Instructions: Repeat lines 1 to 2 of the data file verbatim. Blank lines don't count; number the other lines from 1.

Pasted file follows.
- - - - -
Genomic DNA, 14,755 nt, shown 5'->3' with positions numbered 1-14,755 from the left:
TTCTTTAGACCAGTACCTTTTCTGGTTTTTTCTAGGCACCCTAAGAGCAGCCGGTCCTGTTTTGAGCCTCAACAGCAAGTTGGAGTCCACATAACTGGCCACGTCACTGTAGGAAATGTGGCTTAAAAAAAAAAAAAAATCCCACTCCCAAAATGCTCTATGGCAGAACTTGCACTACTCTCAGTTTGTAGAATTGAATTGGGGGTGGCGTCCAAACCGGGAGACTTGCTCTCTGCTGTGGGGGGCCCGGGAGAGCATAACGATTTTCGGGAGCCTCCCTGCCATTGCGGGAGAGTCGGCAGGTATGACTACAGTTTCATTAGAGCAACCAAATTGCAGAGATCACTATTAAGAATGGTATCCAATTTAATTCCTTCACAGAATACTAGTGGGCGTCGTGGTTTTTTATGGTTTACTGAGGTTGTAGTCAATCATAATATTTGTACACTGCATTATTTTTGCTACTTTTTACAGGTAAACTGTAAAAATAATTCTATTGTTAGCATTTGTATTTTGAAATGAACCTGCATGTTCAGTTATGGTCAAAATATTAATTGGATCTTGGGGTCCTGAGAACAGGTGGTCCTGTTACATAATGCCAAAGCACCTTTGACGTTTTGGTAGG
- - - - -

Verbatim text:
Genomic DNA, 14,755 nt, shown 5'->3' with positions numbered 1-14,755 from the left:
TTCTTTAGACCAGTACCTTTTCTGGTTTTTTCTAGGCACCCTAAGAGCAGCCGGTCCTGTTTTGAGCCTCAACAGCAAGTTGGAGTCCACATAACTGGCCACGTCACTGTAGGAAATGTGGCTTAAAAAAAAAAAAAAATCCCACTCCCAAAATGCTCTATGGCAGAACTTGCACTACTCTCAGTTTGTAGAATTGAATTGGGGGTGGCGTCCAAACCGGGAGACTTGCTCTCTGCTGTGGGGGGCCCGGGAGAGCATAACGATTTTCGGGAGCCTCCCTGCCATTGCGGGAGAGTCGGCAGGTATGACTACAGTTTCATTAGAGCAACCAAATTGCAGAGATCACTATTAAGAATGGTATCCAATTTAATTCCTTCACAGAATACTAGTGGGCGTCGTGGTTTTTTATGGTTTACTGAGGTTGTAGTCAATCATAATATTTGTACACTGCATTATTTTTGCTACTTTTTACAGGTAAACTGTAAAAATAATTCTATTGTTAGCATTTGTATTTTGAAATGAACCTGCATGTTCAGTTATGGTCAAAATATTAATTGGATCTTGGGGTCCTGAGAACAGGTGGTCCTGTTACATAATGCCAAAGCACCTTTGACGTTTTGGTAGG